Imagine that you are a nineteen year old girl living in Port au Prince, Haiti. Imagine the struggles and difficulties that would entail, even in the best of circumstances; and these are not the best of circumstances.
Delmas area, Port au Prince. Heat. Pressure. Noise. Pregnant.
You were kicked out of your mother’s house – a two bedroom bare cinder block structure shared with a handful of extraneous family members smashed in between thousands of other similar dwellings. Your mother learned of your pregnancy and became angry. Physically angry. She cannot find enough work to support herself and your siblings, and has at times resorted to selling her body in order to eat. There is currently a man in the picture that she relies on for support - and your mother is certainly not going to risk losing that relationship on account of your unplanned pregnancy. You are now not just one more mouth to feed, but two.
You are on the street. The street is made up of gravel, dirt, sand, and garbage. Pregnant and vulnerable, you try to make a life with the father of your child who has little education and no work. It does not go well.
You leave the city to visit your boyfriend’s family in a smaller town in the south. You give birth to a baby girl surrounded by family that is not your own. You are thankful that you and the baby survived. You are not sure what will happen next. You never are. It is March.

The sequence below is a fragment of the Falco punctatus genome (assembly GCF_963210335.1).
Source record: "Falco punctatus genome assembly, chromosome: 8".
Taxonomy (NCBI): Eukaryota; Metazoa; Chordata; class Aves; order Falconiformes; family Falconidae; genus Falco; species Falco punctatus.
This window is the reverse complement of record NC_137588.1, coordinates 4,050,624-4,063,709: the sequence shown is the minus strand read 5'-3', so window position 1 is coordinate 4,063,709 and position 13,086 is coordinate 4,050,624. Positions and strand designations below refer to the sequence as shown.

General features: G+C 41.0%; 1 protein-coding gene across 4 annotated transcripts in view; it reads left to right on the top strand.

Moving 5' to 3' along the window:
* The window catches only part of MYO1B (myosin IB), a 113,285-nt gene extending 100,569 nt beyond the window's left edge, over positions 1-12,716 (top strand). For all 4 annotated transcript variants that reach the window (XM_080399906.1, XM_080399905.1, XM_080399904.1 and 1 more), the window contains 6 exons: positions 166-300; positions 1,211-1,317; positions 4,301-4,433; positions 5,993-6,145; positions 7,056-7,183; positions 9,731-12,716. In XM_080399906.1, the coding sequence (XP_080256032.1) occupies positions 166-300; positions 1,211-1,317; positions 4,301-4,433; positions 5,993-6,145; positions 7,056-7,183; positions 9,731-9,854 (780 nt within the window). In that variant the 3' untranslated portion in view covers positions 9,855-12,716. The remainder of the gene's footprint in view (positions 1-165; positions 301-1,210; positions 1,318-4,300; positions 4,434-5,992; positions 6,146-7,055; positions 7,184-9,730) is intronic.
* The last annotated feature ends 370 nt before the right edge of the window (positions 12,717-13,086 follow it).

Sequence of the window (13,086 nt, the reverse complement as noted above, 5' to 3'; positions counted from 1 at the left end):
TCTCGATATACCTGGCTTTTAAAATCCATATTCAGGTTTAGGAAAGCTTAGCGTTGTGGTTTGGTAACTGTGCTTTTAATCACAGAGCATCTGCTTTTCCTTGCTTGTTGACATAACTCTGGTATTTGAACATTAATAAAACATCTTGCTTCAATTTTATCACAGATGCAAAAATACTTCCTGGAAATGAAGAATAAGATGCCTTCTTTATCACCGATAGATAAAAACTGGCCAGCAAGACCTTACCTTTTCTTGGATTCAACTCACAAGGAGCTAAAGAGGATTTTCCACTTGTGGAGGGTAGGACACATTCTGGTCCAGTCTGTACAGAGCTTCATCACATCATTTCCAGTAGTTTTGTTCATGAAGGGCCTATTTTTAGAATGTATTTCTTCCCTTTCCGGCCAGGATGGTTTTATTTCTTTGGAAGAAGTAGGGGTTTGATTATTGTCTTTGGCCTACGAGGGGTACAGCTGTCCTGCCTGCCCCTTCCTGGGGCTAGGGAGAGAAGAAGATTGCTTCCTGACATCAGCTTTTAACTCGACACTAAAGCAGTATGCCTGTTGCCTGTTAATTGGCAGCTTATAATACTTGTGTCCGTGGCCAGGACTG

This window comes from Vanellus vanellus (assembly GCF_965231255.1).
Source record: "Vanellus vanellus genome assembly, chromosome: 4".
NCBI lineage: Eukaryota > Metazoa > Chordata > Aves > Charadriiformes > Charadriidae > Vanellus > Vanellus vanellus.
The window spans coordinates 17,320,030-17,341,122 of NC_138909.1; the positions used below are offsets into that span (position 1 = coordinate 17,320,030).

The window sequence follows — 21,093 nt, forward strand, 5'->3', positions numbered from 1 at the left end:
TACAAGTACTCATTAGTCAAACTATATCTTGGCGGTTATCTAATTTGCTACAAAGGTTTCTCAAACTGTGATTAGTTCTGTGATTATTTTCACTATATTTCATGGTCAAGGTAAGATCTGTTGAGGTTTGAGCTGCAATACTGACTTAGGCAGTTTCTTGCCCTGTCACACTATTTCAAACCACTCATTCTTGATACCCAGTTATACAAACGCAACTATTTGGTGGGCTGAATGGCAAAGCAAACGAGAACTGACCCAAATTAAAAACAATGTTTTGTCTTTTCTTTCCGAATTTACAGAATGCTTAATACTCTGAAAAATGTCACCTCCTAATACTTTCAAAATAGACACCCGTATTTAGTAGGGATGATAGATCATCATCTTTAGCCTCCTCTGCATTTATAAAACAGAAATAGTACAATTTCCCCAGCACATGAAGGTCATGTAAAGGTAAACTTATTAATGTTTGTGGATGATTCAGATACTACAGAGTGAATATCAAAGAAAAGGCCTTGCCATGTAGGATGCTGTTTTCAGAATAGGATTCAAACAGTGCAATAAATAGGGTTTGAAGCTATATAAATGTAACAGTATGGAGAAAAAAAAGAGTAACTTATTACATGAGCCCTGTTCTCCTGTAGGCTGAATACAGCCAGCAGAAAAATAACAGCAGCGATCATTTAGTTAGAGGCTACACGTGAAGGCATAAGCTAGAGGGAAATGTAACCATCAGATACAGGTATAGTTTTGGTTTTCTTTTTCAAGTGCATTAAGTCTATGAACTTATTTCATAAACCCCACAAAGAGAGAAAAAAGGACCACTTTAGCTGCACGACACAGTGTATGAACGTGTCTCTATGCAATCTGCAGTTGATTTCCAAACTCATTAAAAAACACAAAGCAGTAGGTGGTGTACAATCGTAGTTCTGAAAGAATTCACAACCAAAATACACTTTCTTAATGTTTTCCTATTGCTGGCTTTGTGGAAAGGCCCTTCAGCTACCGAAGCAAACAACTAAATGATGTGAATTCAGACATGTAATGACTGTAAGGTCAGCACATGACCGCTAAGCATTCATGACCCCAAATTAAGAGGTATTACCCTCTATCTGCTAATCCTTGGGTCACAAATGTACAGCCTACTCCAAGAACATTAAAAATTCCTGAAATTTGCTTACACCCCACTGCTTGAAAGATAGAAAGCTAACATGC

You move back to Port to start the next chapter of life in a structure your boyfriend built while you were delivering your baby. It is made of scraps of lumber with tarps wrapped around it – tied in some places, nailed in others, crimped with bottle caps at the corners. It is built in a now-empty lot where a house used to be prior to the ‘goudougoudou’. There are many other homes like yours sharing this lot, many neighbors with stories mirroring yours.
Seven Months Later
You are sick. You stop breastfeeding your baby because you are afraid she will get sick as well. She gets skinny. You are afraid. Your boyfriend leaves you.
You are alone.
Your sister visits you and is concerned by your weight loss. She brings you to a clinic where it is discovered that you are HIV positive. Your sister is devastated. You are still in shock from the events of the past year. You go back to your tent and continue to try and survive with your daughter, who is also losing weight. Things have been so hard for so long that it hardly matters that your situation just got so much worse.
The clinic that tested you wants to test your baby girl and has concerns that you might also have tuberculosis. You decline the TB test. You do not want to know.
The good news that your baby girl does not have HIV does not change your situation at all – but it is good news all the same. A sliver of light piercing the black cloud over your days.
You reluctantly agree to go and take a test for tuberculosis at the government hospital. It is necessary before you proceed with treatment for HIV. There are clinics with medicines available that can slow down the AIDS virus and improve your life, or so you are told, but you are not sure you believe it. The last time you came to this hospital for help you eventually gave up discouraged and dejected after failing to gain admittance. You had an appointment. It didn’t matter.